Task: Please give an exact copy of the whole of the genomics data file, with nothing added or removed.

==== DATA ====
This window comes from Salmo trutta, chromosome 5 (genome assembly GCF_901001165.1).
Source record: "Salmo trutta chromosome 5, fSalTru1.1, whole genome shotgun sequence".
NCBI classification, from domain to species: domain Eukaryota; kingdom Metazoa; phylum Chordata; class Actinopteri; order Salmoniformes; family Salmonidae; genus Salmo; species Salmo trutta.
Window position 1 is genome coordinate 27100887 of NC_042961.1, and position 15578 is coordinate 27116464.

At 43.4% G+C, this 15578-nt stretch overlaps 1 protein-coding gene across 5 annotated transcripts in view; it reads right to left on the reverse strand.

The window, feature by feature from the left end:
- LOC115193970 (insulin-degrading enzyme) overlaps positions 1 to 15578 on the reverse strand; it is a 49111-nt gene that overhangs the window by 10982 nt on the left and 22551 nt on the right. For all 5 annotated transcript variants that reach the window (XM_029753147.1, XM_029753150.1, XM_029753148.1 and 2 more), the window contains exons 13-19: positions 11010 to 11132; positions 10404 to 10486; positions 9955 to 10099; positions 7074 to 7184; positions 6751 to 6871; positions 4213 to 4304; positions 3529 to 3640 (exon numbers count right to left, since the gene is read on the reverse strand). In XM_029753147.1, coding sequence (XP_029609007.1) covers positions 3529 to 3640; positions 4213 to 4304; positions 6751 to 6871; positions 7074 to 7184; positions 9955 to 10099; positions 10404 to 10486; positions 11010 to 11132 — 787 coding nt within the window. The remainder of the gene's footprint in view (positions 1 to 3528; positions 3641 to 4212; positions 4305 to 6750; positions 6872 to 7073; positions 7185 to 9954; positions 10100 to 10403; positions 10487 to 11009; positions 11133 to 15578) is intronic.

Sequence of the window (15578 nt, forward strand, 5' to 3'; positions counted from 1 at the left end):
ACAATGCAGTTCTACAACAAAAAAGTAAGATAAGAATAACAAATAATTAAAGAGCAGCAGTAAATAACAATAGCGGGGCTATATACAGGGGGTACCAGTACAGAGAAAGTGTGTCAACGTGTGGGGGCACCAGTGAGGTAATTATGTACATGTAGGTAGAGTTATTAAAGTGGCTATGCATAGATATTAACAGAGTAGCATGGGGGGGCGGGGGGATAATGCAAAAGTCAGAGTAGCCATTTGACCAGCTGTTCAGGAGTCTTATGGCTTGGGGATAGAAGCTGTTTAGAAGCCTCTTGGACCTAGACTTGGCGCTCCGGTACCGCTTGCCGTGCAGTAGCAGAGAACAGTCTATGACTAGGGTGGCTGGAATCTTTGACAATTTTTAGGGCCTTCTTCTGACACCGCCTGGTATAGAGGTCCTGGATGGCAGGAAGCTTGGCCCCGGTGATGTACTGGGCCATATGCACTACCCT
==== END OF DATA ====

This window comes from Salmo trutta, chromosome 5 (genome assembly GCF_901001165.1).
Source record: "Salmo trutta chromosome 5, fSalTru1.1, whole genome shotgun sequence".
NCBI classification, from domain to species: domain Eukaryota; kingdom Metazoa; phylum Chordata; class Actinopteri; order Salmoniformes; family Salmonidae; genus Salmo; species Salmo trutta.
Window position 1 is genome coordinate 27100887 of NC_042961.1, and position 15578 is coordinate 27116464.

At 43.4% G+C, this 15578-nt stretch overlaps 1 protein-coding gene across 5 annotated transcripts in view; it reads right to left on the reverse strand.

The window, feature by feature from the left end:
- LOC115193970 (insulin-degrading enzyme) overlaps positions 1 to 15578 on the reverse strand; it is a 49111-nt gene that overhangs the window by 10982 nt on the left and 22551 nt on the right. For all 5 annotated transcript variants that reach the window (XM_029753147.1, XM_029753150.1, XM_029753148.1 and 2 more), the window contains exons 13-19: positions 11010 to 11132; positions 10404 to 10486; positions 9955 to 10099; positions 7074 to 7184; positions 6751 to 6871; positions 4213 to 4304; positions 3529 to 3640 (exon numbers count right to left, since the gene is read on the reverse strand). In XM_029753147.1, coding sequence (XP_029609007.1) covers positions 3529 to 3640; positions 4213 to 4304; positions 6751 to 6871; positions 7074 to 7184; positions 9955 to 10099; positions 10404 to 10486; positions 11010 to 11132 — 787 coding nt within the window. The remainder of the gene's footprint in view (positions 1 to 3528; positions 3641 to 4212; positions 4305 to 6750; positions 6872 to 7073; positions 7185 to 9954; positions 10100 to 10403; positions 10487 to 11009; positions 11133 to 15578) is intronic.

Sequence of the window (15578 nt, forward strand, 5' to 3'; positions counted from 1 at the left end):
ACAATGCAGTTCTACAACAAAAAAGTAAGATAAGAATAACAAATAATTAAAGAGCAGCAGTAAATAACAATAGCGGGGCTATATACAGGGGGTACCAGTACAGAGAAAGTGTGTCAACGTGTGGGGGCACCAGTGAGGTAATTATGTACATGTAGGTAGAGTTATTAAAGTGGCTATGCATAGATATTAACAGAGTAGCATGGGGGGGCGGGGGGATAATGCAAAAGTCAGAGTAGCCATTTGACCAGCTGTTCAGGAGTCTTATGGCTTGGGGATAGAAGCTGTTTAGAAGCCTCTTGGACCTAGACTTGGCGCTCCGGTACCGCTTGCCGTGCAGTAGCAGAGAACAGTCTATGACTAGGGTGGCTGGAATCTTTGACAATTTTTAGGGCCTTCTTCTGACACCGCCTGGTATAGAGGTCCTGGATGGCAGGAAGCTTGGCCCCGGTGATGTACTGGGCCATATGCACTACCCT